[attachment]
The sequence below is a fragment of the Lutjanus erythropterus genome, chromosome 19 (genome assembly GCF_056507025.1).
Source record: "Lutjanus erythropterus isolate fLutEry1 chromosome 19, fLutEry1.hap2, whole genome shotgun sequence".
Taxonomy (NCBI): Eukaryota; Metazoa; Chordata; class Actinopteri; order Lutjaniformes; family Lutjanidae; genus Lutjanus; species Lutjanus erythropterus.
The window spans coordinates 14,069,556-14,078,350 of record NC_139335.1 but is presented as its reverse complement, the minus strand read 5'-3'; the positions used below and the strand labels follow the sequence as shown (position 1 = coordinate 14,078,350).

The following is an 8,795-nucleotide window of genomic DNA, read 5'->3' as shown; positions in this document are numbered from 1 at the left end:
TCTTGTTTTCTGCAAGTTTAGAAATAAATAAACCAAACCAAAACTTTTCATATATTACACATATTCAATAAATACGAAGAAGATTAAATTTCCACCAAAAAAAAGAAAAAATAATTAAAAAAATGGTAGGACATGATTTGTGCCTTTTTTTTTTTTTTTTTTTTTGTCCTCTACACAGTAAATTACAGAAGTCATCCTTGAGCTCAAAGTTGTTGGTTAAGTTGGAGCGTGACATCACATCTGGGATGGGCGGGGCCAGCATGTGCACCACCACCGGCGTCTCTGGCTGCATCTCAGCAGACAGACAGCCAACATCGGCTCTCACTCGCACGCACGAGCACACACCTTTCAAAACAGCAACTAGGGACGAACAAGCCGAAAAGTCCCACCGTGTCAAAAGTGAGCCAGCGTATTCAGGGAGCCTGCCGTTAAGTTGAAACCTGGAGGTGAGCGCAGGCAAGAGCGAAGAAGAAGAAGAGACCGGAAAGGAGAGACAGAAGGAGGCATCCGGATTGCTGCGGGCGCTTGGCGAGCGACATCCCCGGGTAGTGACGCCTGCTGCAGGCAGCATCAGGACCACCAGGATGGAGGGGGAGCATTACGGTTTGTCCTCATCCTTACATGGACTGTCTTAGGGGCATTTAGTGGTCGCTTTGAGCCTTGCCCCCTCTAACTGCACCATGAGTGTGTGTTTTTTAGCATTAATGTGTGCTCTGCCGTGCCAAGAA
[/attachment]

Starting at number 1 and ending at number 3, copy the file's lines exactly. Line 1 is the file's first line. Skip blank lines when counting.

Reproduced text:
The sequence below is a fragment of the Lutjanus erythropterus genome, chromosome 19 (genome assembly GCF_056507025.1).
Source record: "Lutjanus erythropterus isolate fLutEry1 chromosome 19, fLutEry1.hap2, whole genome shotgun sequence".
Taxonomy (NCBI): Eukaryota; Metazoa; Chordata; class Actinopteri; order Lutjaniformes; family Lutjanidae; genus Lutjanus; species Lutjanus erythropterus.